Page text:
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I am a very slow eater who likes to read when I'm eating. I can take an hour to eat a simple cheese sandwich.

As long as there are not people waiting on line to sit down, I think it's okay.
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Old 10-21-2019, 12:18 PM
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I'll chime in and agree with those who say that it's fine if the place is no more than half full. You're not really tying up a table that would otherwise generate tips for the waiter, and you make the place look a little bit busier than it otherwise would.

But... if your extended sojourn happens to overlap with a period that your waiter could have sat someone else at that table (i.e. their section is full), then it's incumbent on you to up your tip to the point where they don't lose money on that table relative to if you had just gone and left in a normal time frame.

Of course, in my experience as a bus-boy, the wait staff will eventually quit refilling your drink and start asking you if you are ready to pay/need help with it, if you're starting to wear out your welcome.
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Old 10-21-2019, 12:51 PM
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You're fine. What I don't like is people who go to Starbucks solo and buy a $4 coffee then camp out on a table for 4 with their laptop for 3-4 hours.
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Old 10-21-2019, 12:53 PM
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Quote:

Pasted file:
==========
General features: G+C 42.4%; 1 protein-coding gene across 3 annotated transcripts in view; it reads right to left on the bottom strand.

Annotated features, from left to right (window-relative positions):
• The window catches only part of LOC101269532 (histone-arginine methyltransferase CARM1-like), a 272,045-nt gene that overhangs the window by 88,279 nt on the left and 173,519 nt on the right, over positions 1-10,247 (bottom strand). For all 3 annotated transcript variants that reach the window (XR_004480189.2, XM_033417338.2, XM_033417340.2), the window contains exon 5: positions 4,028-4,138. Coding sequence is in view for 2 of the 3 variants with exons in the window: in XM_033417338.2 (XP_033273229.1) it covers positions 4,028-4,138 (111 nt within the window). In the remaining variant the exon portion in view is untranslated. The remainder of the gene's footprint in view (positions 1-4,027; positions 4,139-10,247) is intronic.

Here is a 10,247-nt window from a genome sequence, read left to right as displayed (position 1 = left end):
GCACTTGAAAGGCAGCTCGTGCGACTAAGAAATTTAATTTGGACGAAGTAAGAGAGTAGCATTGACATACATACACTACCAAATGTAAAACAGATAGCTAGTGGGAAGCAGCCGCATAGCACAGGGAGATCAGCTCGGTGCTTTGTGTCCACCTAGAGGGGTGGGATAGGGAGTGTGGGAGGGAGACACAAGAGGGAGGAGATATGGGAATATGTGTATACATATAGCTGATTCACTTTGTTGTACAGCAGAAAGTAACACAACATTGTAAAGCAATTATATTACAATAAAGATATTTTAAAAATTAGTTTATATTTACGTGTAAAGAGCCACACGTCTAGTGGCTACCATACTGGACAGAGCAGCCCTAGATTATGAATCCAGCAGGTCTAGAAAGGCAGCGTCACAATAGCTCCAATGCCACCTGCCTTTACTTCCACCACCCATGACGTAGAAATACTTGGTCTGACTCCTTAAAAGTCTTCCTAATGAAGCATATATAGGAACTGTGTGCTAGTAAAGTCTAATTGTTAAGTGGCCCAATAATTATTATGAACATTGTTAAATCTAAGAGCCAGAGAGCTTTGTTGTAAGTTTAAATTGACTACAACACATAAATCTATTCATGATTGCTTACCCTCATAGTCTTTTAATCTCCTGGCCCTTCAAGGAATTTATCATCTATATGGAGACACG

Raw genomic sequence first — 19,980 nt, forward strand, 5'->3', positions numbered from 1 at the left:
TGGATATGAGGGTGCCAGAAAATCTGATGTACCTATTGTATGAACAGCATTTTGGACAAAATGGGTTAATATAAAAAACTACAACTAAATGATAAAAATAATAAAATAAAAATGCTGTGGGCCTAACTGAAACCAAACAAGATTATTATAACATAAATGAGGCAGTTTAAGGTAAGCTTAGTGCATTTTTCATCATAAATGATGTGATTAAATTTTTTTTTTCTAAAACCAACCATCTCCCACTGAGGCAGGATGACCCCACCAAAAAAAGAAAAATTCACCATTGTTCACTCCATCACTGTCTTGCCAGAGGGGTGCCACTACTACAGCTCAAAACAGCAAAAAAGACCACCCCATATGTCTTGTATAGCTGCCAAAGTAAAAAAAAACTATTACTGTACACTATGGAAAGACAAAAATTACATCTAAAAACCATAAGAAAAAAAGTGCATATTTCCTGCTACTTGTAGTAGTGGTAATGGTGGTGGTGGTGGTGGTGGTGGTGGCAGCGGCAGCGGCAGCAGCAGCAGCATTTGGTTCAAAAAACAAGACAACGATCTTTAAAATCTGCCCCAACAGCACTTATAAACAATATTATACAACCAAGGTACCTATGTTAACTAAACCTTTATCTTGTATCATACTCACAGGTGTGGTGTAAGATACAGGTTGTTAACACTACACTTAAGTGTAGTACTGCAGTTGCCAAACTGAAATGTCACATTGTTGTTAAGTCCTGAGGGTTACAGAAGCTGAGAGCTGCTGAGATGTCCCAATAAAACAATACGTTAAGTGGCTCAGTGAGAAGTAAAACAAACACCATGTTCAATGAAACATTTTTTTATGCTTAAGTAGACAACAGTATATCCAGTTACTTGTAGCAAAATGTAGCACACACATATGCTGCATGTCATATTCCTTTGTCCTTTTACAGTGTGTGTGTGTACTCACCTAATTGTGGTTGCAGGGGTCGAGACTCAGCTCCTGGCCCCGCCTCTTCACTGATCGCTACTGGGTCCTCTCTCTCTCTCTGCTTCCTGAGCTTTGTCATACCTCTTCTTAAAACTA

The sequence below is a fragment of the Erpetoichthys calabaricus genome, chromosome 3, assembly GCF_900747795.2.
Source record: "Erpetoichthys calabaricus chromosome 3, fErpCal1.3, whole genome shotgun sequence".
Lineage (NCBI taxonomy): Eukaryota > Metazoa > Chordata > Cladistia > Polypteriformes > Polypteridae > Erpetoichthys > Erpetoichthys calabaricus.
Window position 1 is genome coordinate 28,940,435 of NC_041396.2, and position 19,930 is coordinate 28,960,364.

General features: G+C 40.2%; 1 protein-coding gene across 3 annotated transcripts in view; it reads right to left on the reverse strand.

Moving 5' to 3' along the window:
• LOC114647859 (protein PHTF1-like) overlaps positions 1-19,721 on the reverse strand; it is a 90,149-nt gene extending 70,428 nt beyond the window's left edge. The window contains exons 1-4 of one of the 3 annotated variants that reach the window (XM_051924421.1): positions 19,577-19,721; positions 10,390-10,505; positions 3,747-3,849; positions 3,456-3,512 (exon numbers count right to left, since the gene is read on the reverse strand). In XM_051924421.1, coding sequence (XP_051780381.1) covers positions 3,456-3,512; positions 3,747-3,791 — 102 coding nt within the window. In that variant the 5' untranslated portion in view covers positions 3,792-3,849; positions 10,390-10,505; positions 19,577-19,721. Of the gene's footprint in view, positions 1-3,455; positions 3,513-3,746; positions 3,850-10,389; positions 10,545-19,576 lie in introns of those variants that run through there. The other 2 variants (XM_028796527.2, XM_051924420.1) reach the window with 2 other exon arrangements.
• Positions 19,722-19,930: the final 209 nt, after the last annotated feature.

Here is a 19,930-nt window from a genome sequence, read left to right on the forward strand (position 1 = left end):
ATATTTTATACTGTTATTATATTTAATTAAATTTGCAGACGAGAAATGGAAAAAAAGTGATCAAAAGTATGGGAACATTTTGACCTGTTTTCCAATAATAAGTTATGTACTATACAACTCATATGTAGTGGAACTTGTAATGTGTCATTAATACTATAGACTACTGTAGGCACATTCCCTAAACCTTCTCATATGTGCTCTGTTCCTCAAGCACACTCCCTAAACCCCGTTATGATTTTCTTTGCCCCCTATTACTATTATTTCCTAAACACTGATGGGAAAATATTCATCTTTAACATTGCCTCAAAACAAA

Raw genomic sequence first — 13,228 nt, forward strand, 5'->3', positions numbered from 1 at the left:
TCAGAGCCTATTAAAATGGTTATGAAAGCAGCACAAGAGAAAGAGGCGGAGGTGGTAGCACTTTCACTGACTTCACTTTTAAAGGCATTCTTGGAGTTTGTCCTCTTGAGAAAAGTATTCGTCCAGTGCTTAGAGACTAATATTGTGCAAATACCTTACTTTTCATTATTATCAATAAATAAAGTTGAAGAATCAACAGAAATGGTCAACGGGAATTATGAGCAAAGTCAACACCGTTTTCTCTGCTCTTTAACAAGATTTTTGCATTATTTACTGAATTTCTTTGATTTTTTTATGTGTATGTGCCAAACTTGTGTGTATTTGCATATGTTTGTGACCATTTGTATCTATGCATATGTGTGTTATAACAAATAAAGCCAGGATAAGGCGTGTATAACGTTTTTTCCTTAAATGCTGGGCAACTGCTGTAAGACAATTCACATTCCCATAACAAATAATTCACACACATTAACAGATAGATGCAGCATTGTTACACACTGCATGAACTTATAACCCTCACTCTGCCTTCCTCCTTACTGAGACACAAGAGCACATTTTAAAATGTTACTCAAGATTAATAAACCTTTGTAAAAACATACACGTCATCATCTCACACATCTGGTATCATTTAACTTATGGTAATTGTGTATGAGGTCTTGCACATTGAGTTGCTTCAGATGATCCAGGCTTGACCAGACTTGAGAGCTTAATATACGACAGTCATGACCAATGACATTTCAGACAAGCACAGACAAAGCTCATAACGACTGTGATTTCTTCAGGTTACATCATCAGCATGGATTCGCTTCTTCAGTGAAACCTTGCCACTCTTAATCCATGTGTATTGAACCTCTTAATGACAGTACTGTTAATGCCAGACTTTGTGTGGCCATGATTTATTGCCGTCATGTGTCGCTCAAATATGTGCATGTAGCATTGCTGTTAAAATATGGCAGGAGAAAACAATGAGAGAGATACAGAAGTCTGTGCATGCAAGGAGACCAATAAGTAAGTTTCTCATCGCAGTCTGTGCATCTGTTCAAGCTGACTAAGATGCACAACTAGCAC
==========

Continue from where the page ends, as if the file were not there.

Originally Posted by CookingWithGas View Post
You're fine. What I don't like is people who go to Starbucks solo and buy a $4 coffee then camp out on a table for 4 with their laptop for 3-4 hours.
Yeah, I think that crosses a line, but then such behavior doesn't appeal to me anyway so I'm probably biased. But just going to a restaurant with friends and family and taking the time to enjoy the experience? If you are there, sitting on the table for many hours, ordering nothing but just sitting and talking, while there is a huge line, well, THAT might be a bit out of line, but for normal dinning experience where you talk, order, eat, then talk some more.
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Old 10-21-2019, 01:59 PM
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Another vote that as long as the restaurant isn't busy and you're not taking a table that other people coming in would need (like a big table), I don't see the harm.

I would ask the wait staff what they think about you hanging out when it's not busy. If they say give a positive answer then maybe they're telling the truth and maybe they're being nice (lying.) But if they give you any sort of negative/wishy-washy answer then you can rethink things.
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Old 10-21-2019, 01:59 PM
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You're fine as long as the restaurant has other seating. But you should tip more. You're getting more service out of the server than you'd get in 15 minutes.
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Old 10-22-2019, 09:26 AM